Seven Copywriting Tips for a Well-Staffed Business Website

Seven Copywriting Tips for a Well-Staffed Business Website

Reader Comments (29)

  1. Wow, you nailed this one. I don’t know how many times I have been in a store or online and couldn’t get any help. Helping readers and purchasers should be a priority to keep readers coming back for more.

  2. Every single one of those tips is an ace, but there isn’t one better than the first. A confident website is obvious from the moment it fills the screen. White space and vacuum of exclamation points are enough to make me linger.

  3. View your blog like an online store, not an online home.

    If you view your blog like an online home, it ends up being “you-centric”. If you view your blog as an online store, it ends up being “customer-centric.”

  4. HI this is an amazing article right on target for business people who have websites. I wondered how your teachingsells closed so early it’s because you maintained all these seven and I would like to add one more which you did and most of them missout which is Over delivering.

  5. I am in full agreement with the contact page being easy and simple.

    I find it down right irritating when a website makes it necessary to have a PhD in engineering just to figure out how to send off an e-mail.

    Dude, just give me your e-mail address and be done with it. Spare me the voodoo ritual.

  6. Great stuff! Of course I like #2, content nudist that I am, but #1 is probably my fave.

    I’ll add another one: don’t hide the damned cash register. If you have something to sell, make it incredibly easy for people to buy.

  7. I love the dress code tip. The copywriting twin of the pinstripe suit is a very short list of Approved Corporate Language for Marketing and Other Promotional Uses. Be real. Be relaxed. Write without fear. Don’t just get naked. Get naked and dance.

  8. @ Jim – Only if there’s good music playing, though.

    @ Sonia – Oh good one! Damn, now I’m all jealous you thought of that and I didn’t!

    @ Bamboo – If I can’t reach someone quickly or have to open yet another browser page, I’m gone. I hear you.

    @ Karanam – Well, that’s true, yes. But considering how many sites lack the basics, even getting all those would be a huge boost for some business owners. Brian sure teaches people right.

    @ Bucktown – That’s very perceptive. I like that one. I’m going to steal it, in fact 😉

    @ Writer Dad – Confidence counts a great deal. I can’t agree more.

    @ Gaje – That’s just the thing. I think many people miss that *repeat* business counts a great deal. It’s a sign that you’ve done a great job and that it’s worth coming back for more.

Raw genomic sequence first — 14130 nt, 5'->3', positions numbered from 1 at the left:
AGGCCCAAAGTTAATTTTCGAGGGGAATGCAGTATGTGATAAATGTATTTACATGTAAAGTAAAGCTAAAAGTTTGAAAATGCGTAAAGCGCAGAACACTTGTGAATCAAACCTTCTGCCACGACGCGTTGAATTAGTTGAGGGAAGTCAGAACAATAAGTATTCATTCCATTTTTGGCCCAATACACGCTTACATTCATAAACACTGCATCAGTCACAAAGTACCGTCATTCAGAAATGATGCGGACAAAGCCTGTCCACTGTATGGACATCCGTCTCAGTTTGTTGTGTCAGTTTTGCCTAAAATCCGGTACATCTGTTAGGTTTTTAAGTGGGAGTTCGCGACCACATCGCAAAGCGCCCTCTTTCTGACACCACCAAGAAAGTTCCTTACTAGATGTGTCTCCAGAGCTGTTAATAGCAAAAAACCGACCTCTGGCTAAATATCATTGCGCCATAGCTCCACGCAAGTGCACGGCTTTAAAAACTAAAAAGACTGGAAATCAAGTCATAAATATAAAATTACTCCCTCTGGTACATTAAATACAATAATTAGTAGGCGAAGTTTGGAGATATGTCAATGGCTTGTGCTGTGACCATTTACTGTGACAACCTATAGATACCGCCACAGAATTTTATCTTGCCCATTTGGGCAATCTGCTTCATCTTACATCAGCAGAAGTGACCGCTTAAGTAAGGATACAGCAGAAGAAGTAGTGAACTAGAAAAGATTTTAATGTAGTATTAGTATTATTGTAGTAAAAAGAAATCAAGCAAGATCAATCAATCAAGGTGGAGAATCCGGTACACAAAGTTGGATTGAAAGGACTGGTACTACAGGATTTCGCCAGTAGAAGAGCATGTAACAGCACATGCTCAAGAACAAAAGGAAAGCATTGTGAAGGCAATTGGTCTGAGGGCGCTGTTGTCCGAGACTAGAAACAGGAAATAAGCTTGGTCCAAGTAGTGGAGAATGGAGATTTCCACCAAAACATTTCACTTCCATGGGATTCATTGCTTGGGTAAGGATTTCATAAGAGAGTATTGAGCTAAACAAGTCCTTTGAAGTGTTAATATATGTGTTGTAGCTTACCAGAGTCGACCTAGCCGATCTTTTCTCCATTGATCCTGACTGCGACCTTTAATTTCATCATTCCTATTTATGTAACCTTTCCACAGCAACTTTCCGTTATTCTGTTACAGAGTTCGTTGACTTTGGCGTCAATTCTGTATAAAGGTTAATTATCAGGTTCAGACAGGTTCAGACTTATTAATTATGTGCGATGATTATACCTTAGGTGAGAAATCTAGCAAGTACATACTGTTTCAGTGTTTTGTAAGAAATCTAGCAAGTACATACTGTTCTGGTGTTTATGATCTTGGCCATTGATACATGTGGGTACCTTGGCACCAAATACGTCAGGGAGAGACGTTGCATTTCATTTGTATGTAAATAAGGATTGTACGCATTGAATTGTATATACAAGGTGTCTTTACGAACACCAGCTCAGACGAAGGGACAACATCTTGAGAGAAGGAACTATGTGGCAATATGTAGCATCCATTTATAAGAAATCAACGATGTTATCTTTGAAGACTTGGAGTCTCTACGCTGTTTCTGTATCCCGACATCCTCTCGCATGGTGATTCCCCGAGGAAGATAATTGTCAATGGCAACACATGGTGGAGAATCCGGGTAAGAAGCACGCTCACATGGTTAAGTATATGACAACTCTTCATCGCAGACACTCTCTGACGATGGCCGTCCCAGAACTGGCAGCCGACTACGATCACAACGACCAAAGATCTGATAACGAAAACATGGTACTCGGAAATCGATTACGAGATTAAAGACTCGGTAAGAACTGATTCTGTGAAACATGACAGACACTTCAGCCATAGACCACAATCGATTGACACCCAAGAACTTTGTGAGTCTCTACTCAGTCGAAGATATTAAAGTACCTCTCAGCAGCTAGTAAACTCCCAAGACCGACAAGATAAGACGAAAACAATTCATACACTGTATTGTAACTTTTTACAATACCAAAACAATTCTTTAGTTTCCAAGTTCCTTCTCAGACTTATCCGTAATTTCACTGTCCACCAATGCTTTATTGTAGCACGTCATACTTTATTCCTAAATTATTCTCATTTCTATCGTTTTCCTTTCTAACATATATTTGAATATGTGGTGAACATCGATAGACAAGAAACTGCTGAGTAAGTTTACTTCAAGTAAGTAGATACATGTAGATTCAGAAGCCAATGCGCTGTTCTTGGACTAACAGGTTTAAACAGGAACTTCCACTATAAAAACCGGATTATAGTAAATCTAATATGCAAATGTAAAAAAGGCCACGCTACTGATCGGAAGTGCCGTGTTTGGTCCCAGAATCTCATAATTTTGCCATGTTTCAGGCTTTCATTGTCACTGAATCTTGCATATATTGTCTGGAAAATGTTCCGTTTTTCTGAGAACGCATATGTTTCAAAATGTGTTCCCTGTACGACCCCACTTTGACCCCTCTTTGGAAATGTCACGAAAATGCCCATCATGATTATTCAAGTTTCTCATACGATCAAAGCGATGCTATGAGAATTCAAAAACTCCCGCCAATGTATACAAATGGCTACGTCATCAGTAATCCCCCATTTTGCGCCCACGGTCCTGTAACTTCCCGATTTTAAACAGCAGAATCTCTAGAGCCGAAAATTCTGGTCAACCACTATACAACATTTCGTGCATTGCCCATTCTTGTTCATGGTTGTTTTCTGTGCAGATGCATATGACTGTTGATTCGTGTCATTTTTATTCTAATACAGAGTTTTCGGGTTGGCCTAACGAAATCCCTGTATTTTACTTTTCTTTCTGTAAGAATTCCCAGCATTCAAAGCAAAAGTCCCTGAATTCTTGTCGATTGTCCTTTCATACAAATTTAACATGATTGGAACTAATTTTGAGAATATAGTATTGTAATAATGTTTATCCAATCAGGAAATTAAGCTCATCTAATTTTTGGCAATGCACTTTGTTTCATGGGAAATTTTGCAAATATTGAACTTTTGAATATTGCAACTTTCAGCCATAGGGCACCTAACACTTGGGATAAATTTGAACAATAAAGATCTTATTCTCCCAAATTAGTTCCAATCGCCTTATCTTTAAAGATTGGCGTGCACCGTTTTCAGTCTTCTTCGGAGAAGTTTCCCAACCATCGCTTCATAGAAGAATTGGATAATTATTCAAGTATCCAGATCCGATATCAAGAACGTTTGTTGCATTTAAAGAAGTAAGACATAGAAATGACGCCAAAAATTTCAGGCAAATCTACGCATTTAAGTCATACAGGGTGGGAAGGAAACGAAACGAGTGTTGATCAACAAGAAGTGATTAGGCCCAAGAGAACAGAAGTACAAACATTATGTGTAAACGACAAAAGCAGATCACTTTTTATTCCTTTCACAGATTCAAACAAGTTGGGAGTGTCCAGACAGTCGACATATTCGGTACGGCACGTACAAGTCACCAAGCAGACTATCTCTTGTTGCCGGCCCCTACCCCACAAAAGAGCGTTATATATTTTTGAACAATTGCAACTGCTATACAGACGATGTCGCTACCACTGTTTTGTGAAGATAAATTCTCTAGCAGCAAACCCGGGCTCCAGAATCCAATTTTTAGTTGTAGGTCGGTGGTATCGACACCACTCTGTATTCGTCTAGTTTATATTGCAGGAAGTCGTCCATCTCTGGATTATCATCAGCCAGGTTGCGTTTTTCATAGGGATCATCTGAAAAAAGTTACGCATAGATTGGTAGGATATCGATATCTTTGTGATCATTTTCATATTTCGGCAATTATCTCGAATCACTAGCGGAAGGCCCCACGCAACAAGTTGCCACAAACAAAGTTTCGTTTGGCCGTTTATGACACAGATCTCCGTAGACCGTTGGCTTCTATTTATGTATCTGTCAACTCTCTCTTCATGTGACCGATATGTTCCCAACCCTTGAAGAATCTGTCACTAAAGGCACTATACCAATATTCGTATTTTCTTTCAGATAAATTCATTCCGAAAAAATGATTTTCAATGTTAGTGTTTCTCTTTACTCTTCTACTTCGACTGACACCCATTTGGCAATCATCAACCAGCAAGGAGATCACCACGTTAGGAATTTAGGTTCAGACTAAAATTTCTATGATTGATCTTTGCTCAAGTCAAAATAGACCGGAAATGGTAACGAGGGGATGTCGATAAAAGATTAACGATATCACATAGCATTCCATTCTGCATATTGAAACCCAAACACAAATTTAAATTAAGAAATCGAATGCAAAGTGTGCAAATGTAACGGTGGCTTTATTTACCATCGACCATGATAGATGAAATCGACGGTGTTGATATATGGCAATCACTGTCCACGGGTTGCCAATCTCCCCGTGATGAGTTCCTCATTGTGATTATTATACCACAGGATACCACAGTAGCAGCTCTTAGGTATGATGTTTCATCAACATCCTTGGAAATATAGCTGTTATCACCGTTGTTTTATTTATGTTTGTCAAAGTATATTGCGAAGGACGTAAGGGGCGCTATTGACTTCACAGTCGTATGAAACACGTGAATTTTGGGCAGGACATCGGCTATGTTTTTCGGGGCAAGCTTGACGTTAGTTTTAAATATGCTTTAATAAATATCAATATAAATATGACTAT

@ XMAN – I think it doesn’t matter if people are net-savvy or not. I’m real techy, and that makes it easy for me to leave. Those who aren’t techy are just as quick to walk away. Consumers are consumers, no matter who they are, and responding to them with a well-staffed store counts.

    @ Janelle – Thanks!

  9. MGC – your website must be “meeting, greeting, and convincing people.”

    I’d like to add another point:

    The doorman to your website should give out maps which details where this website wants you to go and what it wants you to do.

  10. @ John – A doorman… My, my, you have a very classy store. 😉

    @ Sam/Uzukami – Thanks!

    @ Deb – If you’re on WordPress, there’s a contact form plugin that should solve all your worries. If that doesn’t work… why aren’t you emailing us, silly? We’ll help.

  11. I’d suggest reading Strunk and White’s “The Elements of Style” as well. It’s pretty much a writer’s bible, and shows so many ways that prose can be made more effective. I recommend that very highly indeed.

  12. I would always get rid of the dress code. Dress code scare people away from being on your staff. It actually would only make staff members crabby. I know it makes me crabby when I have to dress the same way every day.

  13. Definitely some good points. I will say though that on point #5 “Bring in the specialist ” that it isn’t always a bad thing to take a first run yourself. That way you can build a foundation of content from your point of expertise (that hopefully matches to the consumers need as well).
    That will save some upfront costs. Then, the professional copywriters can always go in and do some “clean up” writing. 🙂

  14. Out of all the articles I have read, this is probably one of the more Blah.. ones. I feel like I wasted my time reading it. I understand what you are trying to say, but I think you are writing just to write. Keep trying, because I think you have something. You can’t hit it out of the park everytime.

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